To recognize doubtful accounts or bad debts, an adjusting entry must be
made at the end of the period. The adjusting entry for bad debts looks like
this:
Dec 31 Bad Debts Expense xxx.xx
Allowance for Bad Debts xxx.xx

Bad Debts Expense a.k.a. Doubtful Accounts Expense: An expense account;


hence, it is presented in the income statement. It represents the estimated
uncollectible amount for credit sales/revenues made during the period.
Allowance for Bad Debts a.k.a. Allowance for Doubtful Accounts: A balance sheet
account that represents the total estimated amount that the company will
not be able to collect from its total Accounts Receivable.
What is the difference between Bad Debts Expense and Allowance for Bad Debts?
Bad Debts Expense is an income statement account while the latter is a
balance sheet account. Bad Debts Expense represents the uncollectible
amount for credit sales made during the period. Allowance for Bad Debts, on the
other hand, is the uncollectible portion of the entire Accounts Receivable.
You can also use Doubtful Accounts Expense and Allowance for Doubtful Accounts in
lieu of Bad Debts Expense and Allowance for Bad Debts. However, it is a
good practice to use a uniform pair. Some say that Bad Debts have a higher
degree of uncollectibility that Doubtful Accounts. In actual practice, however,
the distinction is not really significant.
Here's an Example
Gray Electronic Repair Services estimates that $100.00 of its credit revenue
for the period will not be collected. The entry at the end of the period would
be:
Dec 31 Bad Debts Expense 100.00
Allowance for Bad Debts 100.00

Again, you may use Doubtful Accounts. Just be sure to use a logical (and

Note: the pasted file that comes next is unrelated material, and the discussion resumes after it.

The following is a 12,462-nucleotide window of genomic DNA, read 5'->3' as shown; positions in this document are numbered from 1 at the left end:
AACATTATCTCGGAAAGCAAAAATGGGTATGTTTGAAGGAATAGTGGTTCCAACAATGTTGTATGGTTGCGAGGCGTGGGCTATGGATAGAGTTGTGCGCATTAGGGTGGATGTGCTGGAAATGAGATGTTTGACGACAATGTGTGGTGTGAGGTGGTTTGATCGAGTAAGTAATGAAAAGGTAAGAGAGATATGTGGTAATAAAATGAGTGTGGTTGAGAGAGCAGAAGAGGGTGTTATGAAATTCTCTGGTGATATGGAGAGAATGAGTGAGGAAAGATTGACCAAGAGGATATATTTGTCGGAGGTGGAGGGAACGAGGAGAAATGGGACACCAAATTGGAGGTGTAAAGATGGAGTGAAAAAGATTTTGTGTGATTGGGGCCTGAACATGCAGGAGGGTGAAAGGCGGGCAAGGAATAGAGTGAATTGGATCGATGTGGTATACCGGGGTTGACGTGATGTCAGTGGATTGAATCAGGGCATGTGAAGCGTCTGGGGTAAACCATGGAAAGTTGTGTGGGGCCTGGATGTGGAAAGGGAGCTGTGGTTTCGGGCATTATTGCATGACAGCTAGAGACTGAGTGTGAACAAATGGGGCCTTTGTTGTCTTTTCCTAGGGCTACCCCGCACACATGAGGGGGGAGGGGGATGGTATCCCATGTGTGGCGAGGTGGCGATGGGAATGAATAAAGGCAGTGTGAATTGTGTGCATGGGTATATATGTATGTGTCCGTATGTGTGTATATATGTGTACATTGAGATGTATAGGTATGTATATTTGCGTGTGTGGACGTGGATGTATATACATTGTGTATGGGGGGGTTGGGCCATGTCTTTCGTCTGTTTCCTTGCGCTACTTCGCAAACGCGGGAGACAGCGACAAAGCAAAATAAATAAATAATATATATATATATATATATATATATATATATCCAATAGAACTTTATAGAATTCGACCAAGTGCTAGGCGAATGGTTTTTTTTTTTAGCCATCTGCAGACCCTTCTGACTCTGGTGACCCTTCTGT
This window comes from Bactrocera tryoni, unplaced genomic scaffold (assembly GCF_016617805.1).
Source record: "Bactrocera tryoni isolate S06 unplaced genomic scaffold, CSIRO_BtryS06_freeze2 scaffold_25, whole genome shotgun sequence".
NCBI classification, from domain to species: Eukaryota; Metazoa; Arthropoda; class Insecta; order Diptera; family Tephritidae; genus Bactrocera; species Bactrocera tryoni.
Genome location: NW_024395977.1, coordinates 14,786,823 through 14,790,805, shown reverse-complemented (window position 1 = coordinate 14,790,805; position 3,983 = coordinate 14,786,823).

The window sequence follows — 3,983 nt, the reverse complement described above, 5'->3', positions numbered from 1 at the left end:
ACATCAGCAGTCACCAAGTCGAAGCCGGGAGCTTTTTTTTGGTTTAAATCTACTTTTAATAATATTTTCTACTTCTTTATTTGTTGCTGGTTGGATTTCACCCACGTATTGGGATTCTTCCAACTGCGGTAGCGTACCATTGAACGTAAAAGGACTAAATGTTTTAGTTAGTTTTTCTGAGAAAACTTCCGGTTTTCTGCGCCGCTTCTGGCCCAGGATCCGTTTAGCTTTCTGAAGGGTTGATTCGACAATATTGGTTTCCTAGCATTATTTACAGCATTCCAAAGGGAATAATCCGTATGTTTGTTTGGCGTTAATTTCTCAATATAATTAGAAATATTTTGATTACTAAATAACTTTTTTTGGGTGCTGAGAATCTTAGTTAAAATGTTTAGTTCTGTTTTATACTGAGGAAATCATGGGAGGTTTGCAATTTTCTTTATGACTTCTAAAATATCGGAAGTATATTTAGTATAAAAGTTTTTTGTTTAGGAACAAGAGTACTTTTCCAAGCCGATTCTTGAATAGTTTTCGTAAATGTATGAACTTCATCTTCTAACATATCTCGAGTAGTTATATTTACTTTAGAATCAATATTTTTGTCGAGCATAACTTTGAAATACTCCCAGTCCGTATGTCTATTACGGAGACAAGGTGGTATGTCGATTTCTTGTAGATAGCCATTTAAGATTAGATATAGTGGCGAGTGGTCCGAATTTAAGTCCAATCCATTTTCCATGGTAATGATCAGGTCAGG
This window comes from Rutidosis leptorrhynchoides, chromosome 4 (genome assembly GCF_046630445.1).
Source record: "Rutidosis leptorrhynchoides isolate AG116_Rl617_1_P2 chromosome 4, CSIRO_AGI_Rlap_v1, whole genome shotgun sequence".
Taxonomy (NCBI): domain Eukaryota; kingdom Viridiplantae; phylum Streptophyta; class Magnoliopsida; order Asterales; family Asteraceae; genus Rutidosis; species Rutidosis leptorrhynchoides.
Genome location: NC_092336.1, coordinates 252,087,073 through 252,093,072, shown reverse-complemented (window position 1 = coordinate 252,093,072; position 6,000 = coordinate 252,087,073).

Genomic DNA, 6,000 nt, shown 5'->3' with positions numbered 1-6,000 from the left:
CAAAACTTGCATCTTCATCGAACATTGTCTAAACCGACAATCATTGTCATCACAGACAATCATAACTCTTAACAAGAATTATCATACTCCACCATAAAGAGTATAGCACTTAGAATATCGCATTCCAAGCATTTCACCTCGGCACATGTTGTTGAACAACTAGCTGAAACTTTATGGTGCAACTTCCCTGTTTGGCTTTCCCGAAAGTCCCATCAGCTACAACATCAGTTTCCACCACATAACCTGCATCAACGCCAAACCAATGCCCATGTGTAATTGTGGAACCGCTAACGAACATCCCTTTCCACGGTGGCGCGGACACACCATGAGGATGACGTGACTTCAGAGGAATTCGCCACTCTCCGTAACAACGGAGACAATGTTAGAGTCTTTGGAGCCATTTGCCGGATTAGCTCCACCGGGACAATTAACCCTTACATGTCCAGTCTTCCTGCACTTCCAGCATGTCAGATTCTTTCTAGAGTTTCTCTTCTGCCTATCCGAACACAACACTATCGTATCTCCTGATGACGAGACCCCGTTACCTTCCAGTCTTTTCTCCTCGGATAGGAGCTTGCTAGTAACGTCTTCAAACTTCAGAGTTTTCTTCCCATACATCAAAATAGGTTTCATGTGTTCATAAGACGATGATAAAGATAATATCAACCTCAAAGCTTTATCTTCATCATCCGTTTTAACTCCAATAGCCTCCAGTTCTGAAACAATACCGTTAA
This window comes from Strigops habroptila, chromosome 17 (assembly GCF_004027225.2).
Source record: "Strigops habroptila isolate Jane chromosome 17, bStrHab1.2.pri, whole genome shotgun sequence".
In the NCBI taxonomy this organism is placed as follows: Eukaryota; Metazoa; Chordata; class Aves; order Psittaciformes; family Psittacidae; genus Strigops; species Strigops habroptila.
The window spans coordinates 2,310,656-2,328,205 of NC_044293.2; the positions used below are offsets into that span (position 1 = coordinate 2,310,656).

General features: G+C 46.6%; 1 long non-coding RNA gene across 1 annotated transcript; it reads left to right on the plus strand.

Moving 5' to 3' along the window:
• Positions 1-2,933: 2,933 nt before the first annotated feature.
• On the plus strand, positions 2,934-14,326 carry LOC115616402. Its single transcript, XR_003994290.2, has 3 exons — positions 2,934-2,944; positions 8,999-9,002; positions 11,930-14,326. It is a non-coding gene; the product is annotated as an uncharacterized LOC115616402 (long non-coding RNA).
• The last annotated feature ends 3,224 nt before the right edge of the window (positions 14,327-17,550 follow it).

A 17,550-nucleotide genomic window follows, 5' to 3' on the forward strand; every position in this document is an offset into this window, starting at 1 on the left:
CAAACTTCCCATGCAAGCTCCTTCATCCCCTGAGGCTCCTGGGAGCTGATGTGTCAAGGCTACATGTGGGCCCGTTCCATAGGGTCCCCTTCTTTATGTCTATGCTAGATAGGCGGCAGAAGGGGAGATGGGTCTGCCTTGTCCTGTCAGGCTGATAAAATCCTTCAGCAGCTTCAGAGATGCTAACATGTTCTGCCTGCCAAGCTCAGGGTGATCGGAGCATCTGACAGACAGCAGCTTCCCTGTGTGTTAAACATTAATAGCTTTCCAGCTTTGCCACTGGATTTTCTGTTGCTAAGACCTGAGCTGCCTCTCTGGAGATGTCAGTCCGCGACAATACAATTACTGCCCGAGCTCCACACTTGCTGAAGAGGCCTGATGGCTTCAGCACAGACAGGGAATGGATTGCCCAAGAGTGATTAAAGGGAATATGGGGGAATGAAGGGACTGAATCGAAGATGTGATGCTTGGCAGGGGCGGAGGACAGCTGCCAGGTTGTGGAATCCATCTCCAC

uniform) pair every time. For example:
Dec 31 Doubtful Accounts Expense 100.00
Allowance for Doubtful Accounts 100.00
If the company's Accounts Receivable amounts to $3,400 and its Allowance
for Bad Debts is $100, then the Accounts Receivable shall be presented in
the balance sheet at $3,300 the net realizable value.
Accounts Receivable (Gross Amount) $ 3,400
Less: Allowance for Bad Debts 100
Accounts Receivable - Net Realizable Value $ 3,300

An adjusted trial balance is prepared after adjusting entries are made and
posted to the ledger.
This is the second trial balance prepared in the accounting cycle. Its purpose
is to test the equality between debits and credits after adjusting entries are
entered into the books of the company.
To illustrate how it works, here is a sample unadjusted trial balance:
Gray Electronic Repair Services
Unadjusted Trial Balance
December 31, 2016

Account Title Debit Credit


Cash $ 7,480.00
Accounts Receivable 3,400.00
Service Supplies 1,500.00
Furniture and Fixtures 3,000.00
Service Equipment 16,000.00
Accounts Payable $ 9,000.00
Loans Payable 12,000.00
Mr. Gray, Capital 13,200.00
Mr. Gray, Drawing 7,000.00
Service Revenue 9,550.00
Rent Expense 1,500.00
Salaries Expense 3,500.00
Taxes and Licenses 370.00
Totals $ 43,750.00 $ 43,750.00
At the end of the period, the following adjusting entries were made:
Dec 31 Accounts Receivable 300.00
Service Revenue 300.00

31 Utilities Expense 1,800.00


Utilities Payable 1,800.00

31 Service Supplies Expense 900.00


Service Supplies 900.00

31 Depreciation Expense 720.00


Accumulated Depreciation 720.00

After posting the above entries, the values of some of the items in
the unadjusted trial balance will change. Take the first adjusting entry. Accounts
Receivable is debited hence is increased by $300. Service Revenue is
credited for $300.
The balance of Accounts Receivable is increased to $3,700, i.e. $3,400
unadjusted balance plus $300 adjustment. Service Revenue will now be
$9,850 from the unadjusted balance of $9,550.
Next entry. Utilities Expense and Utilities Payable did not have any balance in
the unadjusted trial balance. After posting the above entries, they will now
appear in the adjusted trial balance.
Third. Service Supplies Expense is debited for $900. Service Supplies is
credited for $900. The Service Supplies account had a debit balance of
$1,500. After incorporating the $900 credit adjustment, the balance will now
be $600 (debit).